Xybernaut fashions wearable PC

Xybernaut Corp. earlier this month announced plans for the production of its next Mobile Assistant, a wearable computer that looks like the ultimate in computer geek fashion.

Sony Digital Products Inc. later this year will start manufacturing Xybernaut's Mobile Assistant IV, which is composed of a cigar box-size PC that is worn around the waist and a miniature monitor that hangs in front of one eye. Rather than using a traditional keyboard, users can select commands or input data through a pointer on the base unit that acts as a mouse or by using voice recognition technology and speaking into a microphone.

The PC will be equipped with a 233 MHz Intel Corp. Pentium with MMX processor, a hard drive with more than 2G of memory and a video graphics array display. The Mobile Assistant IV also will be able to dock with a desktop and will include wireless communication capabilities, said Edward G. Newman, chairman and chief executive officer of Xybernaut, Fairfax, Va.

The devices might look like a "geeky thing," said Kevin L. Jackson, chief technology officer at Sentel Corp., an Alexandria, Va.-based systems integrator, but it is only a matter of time before people begin to see their benefits and consider them socially acceptable, he said. Sentel has developed applications using wearable computers.

"Body-wearable computers allow you to work naturally because you interface with the computer naturally, the same way you interface with everything else in the world," Jackson said.

The most advanced Xybernaut wearable computer available now is the 133P, priced at $6,500. The monitor is sold separately for about $3,000. The PC features a 133 MHz Pentium processor, 64M of memory, a 2.1G hard drive, up to two PC Card buses, a built-in pointer that acts as a mouse and a 115 kilobits/sec infrared transceiver. It runs all Microsoft Corp. Windows software, or it can operate as a Windows NT server.

The PC part of the Xybernaut 133P measures about 8.5 inches long, 4.75 inches wide and about 2.2 inches deep. All the equipment together, including a keypad that fits on the wrist, weighs about 5 pounds.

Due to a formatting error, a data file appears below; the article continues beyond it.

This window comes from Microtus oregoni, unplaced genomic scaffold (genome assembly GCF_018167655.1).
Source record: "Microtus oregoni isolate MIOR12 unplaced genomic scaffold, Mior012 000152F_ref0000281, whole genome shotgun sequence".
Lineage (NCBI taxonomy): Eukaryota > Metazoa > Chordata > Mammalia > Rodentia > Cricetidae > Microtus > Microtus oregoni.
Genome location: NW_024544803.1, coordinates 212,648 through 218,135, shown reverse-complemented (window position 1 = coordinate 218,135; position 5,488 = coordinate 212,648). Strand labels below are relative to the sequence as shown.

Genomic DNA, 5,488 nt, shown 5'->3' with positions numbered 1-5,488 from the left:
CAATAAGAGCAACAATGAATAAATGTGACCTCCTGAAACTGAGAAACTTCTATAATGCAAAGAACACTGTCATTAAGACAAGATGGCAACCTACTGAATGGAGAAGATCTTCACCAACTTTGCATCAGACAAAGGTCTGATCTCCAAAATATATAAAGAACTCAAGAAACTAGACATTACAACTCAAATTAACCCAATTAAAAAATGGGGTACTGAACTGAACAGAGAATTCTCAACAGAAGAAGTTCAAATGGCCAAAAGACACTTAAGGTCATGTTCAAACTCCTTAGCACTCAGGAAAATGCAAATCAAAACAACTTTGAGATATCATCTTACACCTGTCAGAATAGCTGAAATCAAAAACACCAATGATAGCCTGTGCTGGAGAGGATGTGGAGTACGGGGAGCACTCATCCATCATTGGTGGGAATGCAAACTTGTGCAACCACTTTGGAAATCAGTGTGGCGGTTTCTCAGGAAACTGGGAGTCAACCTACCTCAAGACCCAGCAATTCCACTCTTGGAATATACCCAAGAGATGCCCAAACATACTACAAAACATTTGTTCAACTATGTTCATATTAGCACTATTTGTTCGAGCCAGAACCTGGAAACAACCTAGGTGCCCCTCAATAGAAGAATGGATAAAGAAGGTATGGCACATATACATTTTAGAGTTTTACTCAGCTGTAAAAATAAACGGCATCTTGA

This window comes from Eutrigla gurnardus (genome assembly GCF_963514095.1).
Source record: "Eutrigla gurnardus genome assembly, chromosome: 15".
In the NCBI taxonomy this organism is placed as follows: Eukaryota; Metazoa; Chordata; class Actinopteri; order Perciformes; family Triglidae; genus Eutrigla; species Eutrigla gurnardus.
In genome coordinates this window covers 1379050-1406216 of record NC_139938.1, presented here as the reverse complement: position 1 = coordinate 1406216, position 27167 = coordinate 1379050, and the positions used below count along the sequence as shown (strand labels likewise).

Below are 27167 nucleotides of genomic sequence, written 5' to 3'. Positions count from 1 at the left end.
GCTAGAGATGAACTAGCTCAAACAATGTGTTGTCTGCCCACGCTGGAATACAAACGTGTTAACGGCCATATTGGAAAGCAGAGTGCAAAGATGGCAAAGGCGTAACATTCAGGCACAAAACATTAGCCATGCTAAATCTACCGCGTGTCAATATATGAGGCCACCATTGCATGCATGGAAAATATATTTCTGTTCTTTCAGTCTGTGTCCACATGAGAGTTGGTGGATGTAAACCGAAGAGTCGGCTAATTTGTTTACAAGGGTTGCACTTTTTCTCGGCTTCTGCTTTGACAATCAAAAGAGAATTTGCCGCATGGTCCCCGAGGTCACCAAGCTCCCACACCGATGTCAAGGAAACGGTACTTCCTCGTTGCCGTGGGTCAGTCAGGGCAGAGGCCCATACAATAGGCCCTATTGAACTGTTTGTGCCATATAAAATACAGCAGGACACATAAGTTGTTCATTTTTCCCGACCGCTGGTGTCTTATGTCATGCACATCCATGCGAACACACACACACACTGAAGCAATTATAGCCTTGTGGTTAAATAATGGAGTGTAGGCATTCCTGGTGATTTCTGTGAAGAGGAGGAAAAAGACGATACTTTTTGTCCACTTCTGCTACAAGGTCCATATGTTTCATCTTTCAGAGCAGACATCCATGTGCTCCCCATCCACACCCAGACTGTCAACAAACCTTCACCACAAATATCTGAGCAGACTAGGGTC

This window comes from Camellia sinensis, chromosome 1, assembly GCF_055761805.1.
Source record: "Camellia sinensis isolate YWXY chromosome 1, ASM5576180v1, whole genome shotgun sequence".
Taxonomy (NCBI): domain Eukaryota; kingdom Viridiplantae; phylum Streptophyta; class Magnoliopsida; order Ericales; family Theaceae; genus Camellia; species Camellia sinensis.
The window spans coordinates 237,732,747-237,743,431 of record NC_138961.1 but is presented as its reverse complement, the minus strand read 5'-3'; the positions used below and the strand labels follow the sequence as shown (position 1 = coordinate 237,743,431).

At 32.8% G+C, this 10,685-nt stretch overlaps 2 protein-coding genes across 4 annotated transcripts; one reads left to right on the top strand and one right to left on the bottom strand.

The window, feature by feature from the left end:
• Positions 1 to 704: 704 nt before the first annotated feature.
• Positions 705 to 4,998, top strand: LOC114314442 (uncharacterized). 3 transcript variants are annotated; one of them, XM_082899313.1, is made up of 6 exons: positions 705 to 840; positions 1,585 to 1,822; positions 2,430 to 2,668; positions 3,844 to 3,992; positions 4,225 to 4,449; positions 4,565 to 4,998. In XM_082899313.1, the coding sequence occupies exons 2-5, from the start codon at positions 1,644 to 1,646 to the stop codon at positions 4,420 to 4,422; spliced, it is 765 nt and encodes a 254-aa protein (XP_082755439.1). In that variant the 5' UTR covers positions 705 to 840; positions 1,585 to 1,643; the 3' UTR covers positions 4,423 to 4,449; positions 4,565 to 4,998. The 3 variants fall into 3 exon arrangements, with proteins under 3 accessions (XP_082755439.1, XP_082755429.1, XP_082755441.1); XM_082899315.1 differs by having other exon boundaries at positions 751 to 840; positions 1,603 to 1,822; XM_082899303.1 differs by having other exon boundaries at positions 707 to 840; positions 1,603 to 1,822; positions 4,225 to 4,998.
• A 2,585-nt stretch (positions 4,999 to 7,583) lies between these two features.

Xybernaut has sold several wearable computers to federal agencies, which have deployed them in military projects and at a border crossing in Arizona, where Customs Service agents use them to help detect stolen cars, drugs and criminal activity.

Customs has tested three Xybernaut 133Ps at the United States/Mexico border crossing in Douglas, Ariz., to find out how the Xybernaut product might fit into the service's wireless needs, said William Holcombe, a project engineer in Customs' research and development branch.

The system is being tested as a possible replacement for radios, which guards use to relay car serial numbers, license numbers and other information to the base station for a check against a database, according to Jackson, whose company provided systems integration services on the project.

The response of border guards "has been a little mixed," Holcombe said, but Customs plans to continue studying the use of wearable computers and will decide where the equipment would be most efficiently deployed.

Some guards have had trouble seeing the small display, and there have been problems caused by background noise that affects the voice input, Holcombe said, but the hands-free operation is helpful in situations that require a search or use of a weapon.

"It's got a lot of potential that will give us the capability of checking more cars more efficiently," Holcombe said.

"Where the Xybernaut could come in handy is if it really got crowded, you could put [border guards] out in the lines of traffic waiting at the border," he added.

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